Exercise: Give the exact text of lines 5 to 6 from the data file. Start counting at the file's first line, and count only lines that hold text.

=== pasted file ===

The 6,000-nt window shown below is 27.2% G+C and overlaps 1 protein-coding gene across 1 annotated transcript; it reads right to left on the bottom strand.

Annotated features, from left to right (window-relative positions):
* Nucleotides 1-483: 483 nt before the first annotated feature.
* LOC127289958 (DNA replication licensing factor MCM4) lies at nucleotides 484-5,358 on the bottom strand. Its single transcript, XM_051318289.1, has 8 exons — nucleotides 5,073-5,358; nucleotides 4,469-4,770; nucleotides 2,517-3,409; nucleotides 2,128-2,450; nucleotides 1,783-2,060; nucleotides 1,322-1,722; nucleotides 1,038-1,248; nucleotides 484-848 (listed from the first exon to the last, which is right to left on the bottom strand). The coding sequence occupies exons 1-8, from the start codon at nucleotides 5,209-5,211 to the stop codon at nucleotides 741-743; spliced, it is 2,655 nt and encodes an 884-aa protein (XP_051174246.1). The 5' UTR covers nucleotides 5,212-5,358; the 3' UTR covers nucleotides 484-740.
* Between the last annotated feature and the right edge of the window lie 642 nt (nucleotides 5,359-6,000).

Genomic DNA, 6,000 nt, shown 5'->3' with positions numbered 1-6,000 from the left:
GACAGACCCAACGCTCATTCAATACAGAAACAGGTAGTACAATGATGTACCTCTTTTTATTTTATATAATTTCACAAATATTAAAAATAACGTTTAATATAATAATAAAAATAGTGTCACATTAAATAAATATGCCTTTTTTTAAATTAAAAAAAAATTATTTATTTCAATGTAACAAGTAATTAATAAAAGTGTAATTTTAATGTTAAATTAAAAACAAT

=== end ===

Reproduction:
* Between the last annotated feature and the right edge of the window lie 642 nt (nucleotides 5,359-6,000).

Genomic DNA, 6,000 nt, shown 5'->3' with positions numbered 1-6,000 from the left: